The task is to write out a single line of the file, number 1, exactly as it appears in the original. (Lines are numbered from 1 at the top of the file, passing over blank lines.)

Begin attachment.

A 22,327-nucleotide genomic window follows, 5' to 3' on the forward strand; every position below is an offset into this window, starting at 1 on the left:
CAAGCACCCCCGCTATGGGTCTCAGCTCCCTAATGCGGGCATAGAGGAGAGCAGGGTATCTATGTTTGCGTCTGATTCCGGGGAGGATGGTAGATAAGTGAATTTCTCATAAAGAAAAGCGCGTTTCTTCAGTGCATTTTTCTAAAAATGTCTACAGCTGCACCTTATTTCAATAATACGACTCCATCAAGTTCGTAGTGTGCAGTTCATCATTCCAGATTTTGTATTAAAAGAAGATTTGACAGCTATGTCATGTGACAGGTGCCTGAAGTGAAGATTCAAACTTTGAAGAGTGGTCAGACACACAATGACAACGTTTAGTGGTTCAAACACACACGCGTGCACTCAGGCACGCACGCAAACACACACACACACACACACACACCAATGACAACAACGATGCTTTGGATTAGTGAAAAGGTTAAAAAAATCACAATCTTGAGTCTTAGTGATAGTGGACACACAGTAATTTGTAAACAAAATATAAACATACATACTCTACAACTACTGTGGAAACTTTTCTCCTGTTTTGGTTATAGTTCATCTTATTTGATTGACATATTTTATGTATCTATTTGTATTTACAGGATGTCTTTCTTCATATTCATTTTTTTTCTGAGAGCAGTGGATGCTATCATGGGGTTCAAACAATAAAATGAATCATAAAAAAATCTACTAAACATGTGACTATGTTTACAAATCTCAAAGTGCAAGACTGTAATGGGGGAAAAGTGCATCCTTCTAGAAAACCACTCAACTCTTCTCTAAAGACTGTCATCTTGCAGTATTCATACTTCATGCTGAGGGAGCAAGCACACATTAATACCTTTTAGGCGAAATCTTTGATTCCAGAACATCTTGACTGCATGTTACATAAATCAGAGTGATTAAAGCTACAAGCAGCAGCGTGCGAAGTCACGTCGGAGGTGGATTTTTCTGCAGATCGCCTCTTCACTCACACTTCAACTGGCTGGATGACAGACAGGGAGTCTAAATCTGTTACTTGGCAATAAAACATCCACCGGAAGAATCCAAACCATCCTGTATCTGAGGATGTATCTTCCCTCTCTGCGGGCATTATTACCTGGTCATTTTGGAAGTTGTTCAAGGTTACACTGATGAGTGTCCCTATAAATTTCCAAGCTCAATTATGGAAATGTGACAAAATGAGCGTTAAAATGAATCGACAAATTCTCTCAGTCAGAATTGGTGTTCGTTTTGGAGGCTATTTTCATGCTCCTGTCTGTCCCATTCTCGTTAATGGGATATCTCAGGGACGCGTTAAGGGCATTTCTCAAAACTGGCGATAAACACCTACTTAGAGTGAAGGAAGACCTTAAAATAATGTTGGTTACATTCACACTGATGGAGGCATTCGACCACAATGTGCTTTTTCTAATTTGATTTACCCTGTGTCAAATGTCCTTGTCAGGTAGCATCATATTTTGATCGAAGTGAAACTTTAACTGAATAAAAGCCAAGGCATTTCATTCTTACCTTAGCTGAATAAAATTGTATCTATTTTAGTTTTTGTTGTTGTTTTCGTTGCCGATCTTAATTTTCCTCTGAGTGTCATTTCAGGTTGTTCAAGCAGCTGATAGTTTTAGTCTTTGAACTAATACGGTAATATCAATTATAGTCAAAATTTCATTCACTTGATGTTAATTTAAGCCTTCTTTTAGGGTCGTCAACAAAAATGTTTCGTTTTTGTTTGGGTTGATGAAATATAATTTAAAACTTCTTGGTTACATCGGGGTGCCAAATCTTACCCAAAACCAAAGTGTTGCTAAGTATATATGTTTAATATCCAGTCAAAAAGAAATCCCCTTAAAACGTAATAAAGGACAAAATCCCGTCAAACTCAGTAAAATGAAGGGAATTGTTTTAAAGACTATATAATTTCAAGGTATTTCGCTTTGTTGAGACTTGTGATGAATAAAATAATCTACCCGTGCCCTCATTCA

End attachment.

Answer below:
A 22,327-nucleotide genomic window follows, 5' to 3' on the forward strand; every position below is an offset into this window, starting at 1 on the left: